Healthy vs Toxic Cooking Oils

There are so many options for cooking oils at the store. A lot of us don't really understand the differences in oils, when to use them, and how to tell the really good ones from the really bad ones. Let’s go over what to look for, what to buy, what to avoid, but most importantly why.

First - What To Avoid

Let's start with what I call the worst of the worst. If you're cooking with canola oil, Crisco, corn oil, sunflower oil, safflower oil, soybean oil (any of the oils on this list), I want you to stop doing that immediately!

When you talk about vegetable oil or corn oil, there are a few problems, my friends:

  1. It’s GMO. All vegetable oils are blends that come from either corn or soy, and that's a problem, because it's GMO corn or soy.
  2. These oils are extremely processed and refined. The extraction process uses a chemical called hexane, a solvent that extracts all of the oil from the plant. They claim that none of the solvent is left behind, but I don’t buy it. They subject the oil to extremely high heat, which actually warps the fatty acids into something very bad for you, highly processed, and highly inflammatory.

I get why people use it. It's cheap to buy, because it's very cheap to make. It's also good for high heat cooking, and it adds no flavor to the food, which is good when you're frying chicken or making a stir-fry. However, it's so devastating to your health, and you need to avoid it at all costs.

If you still plan to cook with canola or sunflower oil, look for organic and expeller-pressed oils. They can't use hexane with organic seed oils, and the process of extracting the oils using the expeller-pressed method is much gentler than traditional means.

“If you still plan to cook with canola or sunflower oil, look for organic and expeller-pressed oils.”

What to Choose Instead

To replace those bad options, we need some good alternatives.

Avocado Oil

Avocado oil is the best substitute for canola oil. Once again, it's a neutral flavor oil and handles high heat well, because it has a high smoke point. The smoke point is the temperature at which the oil starts to degrade and burn, so the higher the smoke point, the more heat the oil can tolerate. With avocado oil, you can grill, sear, char, or deep-fry. 

Another really cool thing about avocado oil is that it raises your good cholesterol (HDL) and lowers your bad cholesterol (LDL). I use this stuff on a daily basis.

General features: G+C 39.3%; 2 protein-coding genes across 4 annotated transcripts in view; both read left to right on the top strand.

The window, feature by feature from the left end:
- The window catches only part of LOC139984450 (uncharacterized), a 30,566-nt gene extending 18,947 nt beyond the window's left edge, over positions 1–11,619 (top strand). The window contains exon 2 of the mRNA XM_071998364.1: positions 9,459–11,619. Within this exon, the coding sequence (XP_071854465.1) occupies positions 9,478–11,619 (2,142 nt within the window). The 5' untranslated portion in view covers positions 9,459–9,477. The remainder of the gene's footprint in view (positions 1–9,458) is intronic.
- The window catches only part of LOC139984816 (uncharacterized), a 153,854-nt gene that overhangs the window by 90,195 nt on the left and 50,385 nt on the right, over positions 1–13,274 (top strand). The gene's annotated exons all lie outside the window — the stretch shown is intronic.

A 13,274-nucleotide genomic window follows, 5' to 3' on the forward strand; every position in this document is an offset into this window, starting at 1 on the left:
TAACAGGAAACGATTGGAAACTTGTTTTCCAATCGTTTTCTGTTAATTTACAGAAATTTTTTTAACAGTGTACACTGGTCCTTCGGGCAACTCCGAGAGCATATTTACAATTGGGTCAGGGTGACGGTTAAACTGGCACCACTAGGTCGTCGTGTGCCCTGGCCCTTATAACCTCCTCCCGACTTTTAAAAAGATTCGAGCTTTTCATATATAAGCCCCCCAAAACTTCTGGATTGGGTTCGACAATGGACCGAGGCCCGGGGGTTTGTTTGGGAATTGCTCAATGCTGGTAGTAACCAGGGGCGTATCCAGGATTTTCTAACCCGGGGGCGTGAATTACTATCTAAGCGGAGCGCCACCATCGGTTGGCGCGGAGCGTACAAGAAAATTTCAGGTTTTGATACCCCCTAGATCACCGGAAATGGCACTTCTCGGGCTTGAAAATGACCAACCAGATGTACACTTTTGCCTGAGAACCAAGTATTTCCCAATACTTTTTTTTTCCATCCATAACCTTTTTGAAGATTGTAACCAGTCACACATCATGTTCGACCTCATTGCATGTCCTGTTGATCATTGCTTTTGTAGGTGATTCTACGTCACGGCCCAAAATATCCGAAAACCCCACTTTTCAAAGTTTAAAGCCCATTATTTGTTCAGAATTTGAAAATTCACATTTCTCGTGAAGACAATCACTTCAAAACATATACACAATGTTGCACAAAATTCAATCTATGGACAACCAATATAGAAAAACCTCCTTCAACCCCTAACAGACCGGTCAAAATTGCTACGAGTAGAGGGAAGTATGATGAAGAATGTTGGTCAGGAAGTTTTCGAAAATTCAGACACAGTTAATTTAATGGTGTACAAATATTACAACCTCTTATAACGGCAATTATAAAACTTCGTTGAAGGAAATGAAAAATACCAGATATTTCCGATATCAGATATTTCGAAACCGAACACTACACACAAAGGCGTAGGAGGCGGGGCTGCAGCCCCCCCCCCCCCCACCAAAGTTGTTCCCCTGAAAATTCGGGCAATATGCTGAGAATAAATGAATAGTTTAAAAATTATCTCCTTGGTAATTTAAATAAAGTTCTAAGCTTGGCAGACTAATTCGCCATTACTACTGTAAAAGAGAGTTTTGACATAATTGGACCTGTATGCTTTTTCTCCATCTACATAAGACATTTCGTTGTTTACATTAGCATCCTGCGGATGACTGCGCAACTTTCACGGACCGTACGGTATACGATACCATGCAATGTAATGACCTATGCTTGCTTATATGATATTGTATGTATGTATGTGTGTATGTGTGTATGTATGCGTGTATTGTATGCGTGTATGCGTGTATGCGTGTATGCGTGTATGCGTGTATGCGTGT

Extra-Virgin Olive Oil

Extra-virgin olive oil gets a really bad rap, because somehow people believe that it degrades in very low-heat temperatures, or that it has a low smoke point that causes cancer. That is total nonsense.

Extra-virgin olive oil can have a smoke point from 350 to over 400 degrees; you can deep fat fry at 350 degrees. When I was in Rome in the Israeli quarter, I ate Jerusalem artichokes that had been fried in extra-virgin olive oil, and they came out wonderfully. 

But, it’s very important to know where your extra-virgin olive oil comes from. Many inferior oils can be blended from certain parts of the world that have lower quality oils, so check the back of the label for the country of origin. California extra-virgin olive oils tend to be purer than a lot of imported oils, so I highly recommend looking for the stamp of approval from the California Olive Oil Council.

I also recommend you avoid anything labeled “light.” They make it light by straining and processing the oil to get rid of that bold olive oil flavor to make it more mild. If mild is what you’re after, you're better off using avocado oil, so stick to the genuine article.


100% grass-fed ghee could be my favorite cooking oil. Unlike butter, ghee does not have any whey or casein; it's pure milk fat. The flavor is like butter times ten, and the smoke point is almost 500 degrees fahrenheit. From baking to making my scrambled eggs in the morning, I love this stuff. “4th & Heart” makes the best on the market.